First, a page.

The good news is that dissociative symptoms are a normal part of the human experience. There is just a hierarchy to how dissociated you might feel. At the bottom of the list we might have just simple day dreaming. You know, when you realize that you've been zoning out for the past few minutes, thinking about your last vacation, creating a fantasy in your head, or trying to decide what you want the rest of the day to look like. Most people do not panic in response to having these sensations and see them as a normal part of life that does not require any professional help. But it's important to recognize that this is a form of dissociation, and we do not want to see the experience of dissociation like a light switch where you either have it or you don't. A good analogy might be to think of having stomach pain. Sometimes we can point to why our stomach is gurgling as it might be the spicy food we ate a few hours ago, or other times we recognize that our body is just making a little bit of noise and we don't need to follow up on it. We don't move our minds to wondering if we have pancreatic cancer every time that we feel some stomach pain. In the same way, we do not want to see the all dissociative behavior as an indicator that we are on the verge of developing dissociative identity disorder. Minor sensations are part of daily life.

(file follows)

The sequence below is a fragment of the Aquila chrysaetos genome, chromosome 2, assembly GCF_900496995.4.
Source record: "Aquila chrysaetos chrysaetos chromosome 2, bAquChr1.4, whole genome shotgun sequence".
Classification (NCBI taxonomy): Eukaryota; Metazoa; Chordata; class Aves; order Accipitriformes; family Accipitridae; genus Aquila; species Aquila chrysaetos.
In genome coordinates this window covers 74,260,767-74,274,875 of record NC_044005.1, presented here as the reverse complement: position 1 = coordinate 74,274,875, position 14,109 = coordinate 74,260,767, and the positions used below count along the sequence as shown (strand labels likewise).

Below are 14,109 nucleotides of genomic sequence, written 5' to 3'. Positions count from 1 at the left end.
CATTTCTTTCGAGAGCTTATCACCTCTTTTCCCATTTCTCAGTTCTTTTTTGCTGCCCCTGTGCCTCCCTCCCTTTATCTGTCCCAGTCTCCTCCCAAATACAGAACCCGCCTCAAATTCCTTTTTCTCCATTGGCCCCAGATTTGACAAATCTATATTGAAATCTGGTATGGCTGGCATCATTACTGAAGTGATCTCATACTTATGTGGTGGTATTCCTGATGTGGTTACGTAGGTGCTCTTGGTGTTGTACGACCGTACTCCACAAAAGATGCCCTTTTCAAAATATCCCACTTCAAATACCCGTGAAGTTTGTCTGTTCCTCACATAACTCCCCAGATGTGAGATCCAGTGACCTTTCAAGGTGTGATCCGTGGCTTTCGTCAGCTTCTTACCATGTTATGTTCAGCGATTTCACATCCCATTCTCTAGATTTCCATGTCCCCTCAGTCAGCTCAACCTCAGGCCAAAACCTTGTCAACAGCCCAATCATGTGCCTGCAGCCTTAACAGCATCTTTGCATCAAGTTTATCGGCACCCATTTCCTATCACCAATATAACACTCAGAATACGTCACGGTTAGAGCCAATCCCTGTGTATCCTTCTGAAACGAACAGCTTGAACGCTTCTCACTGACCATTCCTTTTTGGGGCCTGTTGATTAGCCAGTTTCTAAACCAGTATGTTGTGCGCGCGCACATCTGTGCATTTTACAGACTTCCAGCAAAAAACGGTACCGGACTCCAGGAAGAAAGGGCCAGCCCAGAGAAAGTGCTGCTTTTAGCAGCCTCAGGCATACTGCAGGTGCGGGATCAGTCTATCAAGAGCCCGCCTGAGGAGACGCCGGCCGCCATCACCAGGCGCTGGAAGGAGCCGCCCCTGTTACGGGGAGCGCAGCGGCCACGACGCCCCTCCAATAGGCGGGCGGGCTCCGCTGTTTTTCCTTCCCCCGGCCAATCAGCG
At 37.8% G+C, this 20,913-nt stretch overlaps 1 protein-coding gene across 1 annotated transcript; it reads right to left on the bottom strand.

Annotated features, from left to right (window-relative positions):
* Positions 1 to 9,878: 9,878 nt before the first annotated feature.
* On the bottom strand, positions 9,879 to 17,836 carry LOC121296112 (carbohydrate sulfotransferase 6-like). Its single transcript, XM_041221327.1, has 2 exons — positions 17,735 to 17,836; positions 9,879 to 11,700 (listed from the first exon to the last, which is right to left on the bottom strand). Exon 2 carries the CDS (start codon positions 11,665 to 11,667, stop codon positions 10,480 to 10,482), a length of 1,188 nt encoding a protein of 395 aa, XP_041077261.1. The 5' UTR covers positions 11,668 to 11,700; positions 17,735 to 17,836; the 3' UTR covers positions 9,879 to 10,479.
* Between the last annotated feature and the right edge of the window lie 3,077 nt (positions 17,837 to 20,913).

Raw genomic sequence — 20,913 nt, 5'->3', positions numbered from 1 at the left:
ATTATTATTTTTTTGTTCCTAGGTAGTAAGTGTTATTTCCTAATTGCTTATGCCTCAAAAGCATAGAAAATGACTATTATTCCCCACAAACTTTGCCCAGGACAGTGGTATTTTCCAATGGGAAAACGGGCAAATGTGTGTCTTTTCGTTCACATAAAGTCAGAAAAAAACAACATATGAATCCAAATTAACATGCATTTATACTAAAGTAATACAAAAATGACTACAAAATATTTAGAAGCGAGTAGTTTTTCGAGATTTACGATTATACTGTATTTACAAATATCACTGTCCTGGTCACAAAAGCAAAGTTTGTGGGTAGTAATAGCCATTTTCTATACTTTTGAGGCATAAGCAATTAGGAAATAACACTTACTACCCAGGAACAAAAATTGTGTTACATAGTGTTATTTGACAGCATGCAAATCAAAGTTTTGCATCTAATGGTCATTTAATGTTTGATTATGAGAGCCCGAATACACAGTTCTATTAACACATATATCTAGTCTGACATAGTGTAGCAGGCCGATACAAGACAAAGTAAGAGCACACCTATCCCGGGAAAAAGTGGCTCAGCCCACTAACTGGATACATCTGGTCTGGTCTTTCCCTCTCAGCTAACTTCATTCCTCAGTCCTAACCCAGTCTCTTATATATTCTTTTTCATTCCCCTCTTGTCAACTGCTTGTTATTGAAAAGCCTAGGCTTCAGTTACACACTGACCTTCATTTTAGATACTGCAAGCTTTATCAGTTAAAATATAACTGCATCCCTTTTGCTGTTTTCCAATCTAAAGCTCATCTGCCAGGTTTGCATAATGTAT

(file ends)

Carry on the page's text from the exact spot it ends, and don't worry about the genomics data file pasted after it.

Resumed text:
As we move a bit higher up the dissociative conditions latter, we might feel a more prolonged sense of detachment. This generally does not come because we are day dreaming, but rather because we are responding to the stimuli of another event. This is a coping mechanism that our body enacts when we have spent too much time in our fight or flight response. Utilizing the Window of Tolerance, which you can see more about in our course on that subject, we see this as moving from hyperarousal into hypoaraousal. When we are in hyperarousal our sympathetic nervous system is clicked on and we might feel sensations that are closer to what we feel with most anxiety disorders: racing thoughts, elevated heart rate, tingling sensations, etc.